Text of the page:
Our National Parks

The Centennial of the National Parks was the occasion for much celebration and appreciation of “America’s Best Idea.” To read and hear the great vision of John Muir, Stephen Mather, Teddy Roosevelt, and the other creators of the National Park Service (NPS), a grand birthday celebration was the right call, but it was not without its costs and responsibilities.

The publicity and marketing of the parks’ birthday led to historic use, crowding, and in some cases significant rationing in the most popular parks.

Unfortunately, the occasion of the 100th birthday of the parks was not taken as an opportunity for rethinking the resources, strategy, and administration for the next run of our National Parks.

As has been well documented, the NPS was buffeted this year by allegations of sexual harassment and discrimination by national and park leadership. There are widespread reports and press coverage of poor morale and poor treatment of the NPS workforce.

We heard a great example of this poor treatment from young “volunteers” we met in the Parks. It turns out that there is intense competition for the scarce number of paid positions in the parks. (For the so-called interpretive positions there are hundreds of applicants for each position and postings close almost immediately.) Positions are allocated seasonally, but the staff who are successful are typically restricted from working the next season. Instead, they are expected to work two subsequent seasons as “volunteers” in parks before landing the next paid position. This leads to a cycle of summer paid employment then off until winter a year hence; or winter paid employment with two seasons off until the summer season a year hence. There is no expectation that a volunteer opportunity or a paid position will open up in a park that is either desired or geographically convenient.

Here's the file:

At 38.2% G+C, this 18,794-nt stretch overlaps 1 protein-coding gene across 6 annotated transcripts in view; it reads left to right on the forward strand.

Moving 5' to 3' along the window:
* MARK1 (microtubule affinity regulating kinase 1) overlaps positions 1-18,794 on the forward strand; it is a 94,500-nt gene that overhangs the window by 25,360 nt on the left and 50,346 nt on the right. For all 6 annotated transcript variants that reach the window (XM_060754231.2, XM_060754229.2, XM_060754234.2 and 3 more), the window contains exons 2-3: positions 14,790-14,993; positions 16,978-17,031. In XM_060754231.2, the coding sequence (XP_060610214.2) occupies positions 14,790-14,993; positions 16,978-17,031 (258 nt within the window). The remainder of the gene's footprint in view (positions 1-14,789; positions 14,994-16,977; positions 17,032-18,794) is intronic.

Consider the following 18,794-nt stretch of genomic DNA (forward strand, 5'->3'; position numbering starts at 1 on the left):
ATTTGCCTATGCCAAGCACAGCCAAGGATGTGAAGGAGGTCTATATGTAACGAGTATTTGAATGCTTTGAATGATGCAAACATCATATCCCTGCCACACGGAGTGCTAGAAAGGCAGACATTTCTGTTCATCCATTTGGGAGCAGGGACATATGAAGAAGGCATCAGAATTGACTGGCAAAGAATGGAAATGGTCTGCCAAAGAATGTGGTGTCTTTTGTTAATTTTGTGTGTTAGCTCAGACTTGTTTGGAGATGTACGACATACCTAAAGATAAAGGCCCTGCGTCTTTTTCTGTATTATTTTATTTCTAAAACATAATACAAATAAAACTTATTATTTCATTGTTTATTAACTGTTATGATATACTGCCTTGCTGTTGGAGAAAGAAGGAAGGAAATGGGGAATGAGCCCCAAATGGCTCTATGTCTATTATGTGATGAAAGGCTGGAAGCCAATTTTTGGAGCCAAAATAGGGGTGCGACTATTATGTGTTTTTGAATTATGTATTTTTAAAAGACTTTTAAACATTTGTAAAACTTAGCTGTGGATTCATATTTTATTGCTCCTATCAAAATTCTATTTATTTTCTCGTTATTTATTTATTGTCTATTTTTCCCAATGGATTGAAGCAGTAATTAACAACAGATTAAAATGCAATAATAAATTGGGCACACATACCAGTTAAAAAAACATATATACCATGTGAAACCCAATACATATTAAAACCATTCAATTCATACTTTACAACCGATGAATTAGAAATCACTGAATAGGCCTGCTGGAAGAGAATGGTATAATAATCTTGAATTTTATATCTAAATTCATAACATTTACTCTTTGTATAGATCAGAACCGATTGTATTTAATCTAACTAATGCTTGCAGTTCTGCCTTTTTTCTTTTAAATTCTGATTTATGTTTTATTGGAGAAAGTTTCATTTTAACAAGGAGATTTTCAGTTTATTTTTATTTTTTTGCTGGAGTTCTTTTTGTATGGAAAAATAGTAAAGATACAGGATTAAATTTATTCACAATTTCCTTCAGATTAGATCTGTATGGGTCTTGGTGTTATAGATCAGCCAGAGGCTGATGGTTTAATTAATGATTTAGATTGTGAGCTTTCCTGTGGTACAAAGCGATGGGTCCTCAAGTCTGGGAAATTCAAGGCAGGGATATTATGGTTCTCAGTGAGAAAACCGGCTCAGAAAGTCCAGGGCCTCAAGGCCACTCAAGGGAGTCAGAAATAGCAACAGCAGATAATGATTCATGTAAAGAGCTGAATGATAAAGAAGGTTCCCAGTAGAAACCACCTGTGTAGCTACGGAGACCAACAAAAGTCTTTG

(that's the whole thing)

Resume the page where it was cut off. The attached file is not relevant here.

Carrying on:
This creates a phenomenon of “parkies” who lead migrant lives, with no permanent employment, often cobbling together part-time work to subsist. During their volunteer stints, they are performing tasks that look and feel like paid professional employment. We met some of these quasi-volunteers in the parks and were impressed with their academic backgrounds in geology, biology, or the environmental sciences, and their passion about working in the parks. But they joked that they did not have an address or a home because they were always moving and had no expectation to be in any one place for any extended time.

Of course, this is a function of supply and demand. There are more qualified and committed people who want to do NPS work than there are positions. In effect, the NPS has a personnel scheme that exploits this surplus labor and limits its labor costs and exposure to long-term, permanent employment.

We were visiting the western parks during the winter low season, and the good news was that we never encountered waiting lines or limited services. We did hear, however, about the challenges of the summer season in the parks. In Zion, the queues to board the required shuttle buses in the summer can reach 300 people. In Bryce, the reported 2.1 million people who visit all have to squeeze into 7 lookout sites over a 18 mile road. One NPS staffer joked that “1 million of the 2.1 million were here on fourth of July weekend.”

In the parks there is hand-wringing that NPS leadership is not facing up to the hard problems of excess demand and use over limited space and capacity. These great treasures have obvious signs of deterioration and disinvestment. We heard that there is no “innovation” going on. In Bryce, for example, leadership is not considering a more robust shuttle system because there is no room for parking off site, apparently end-of-story.

To compound this challenge, there was much consternation about the future of the parks (broadly considered including BLM, the NFS, and other federal agencies stewarding public lands) given the new administration. While formerly the National Parks were a bipartisan cause, there is high anxiety that some of the extreme views circulating about the future of the Department of the Interior and the privatization of public lands will translate into further resource cuts and disinvestment in the NPS.

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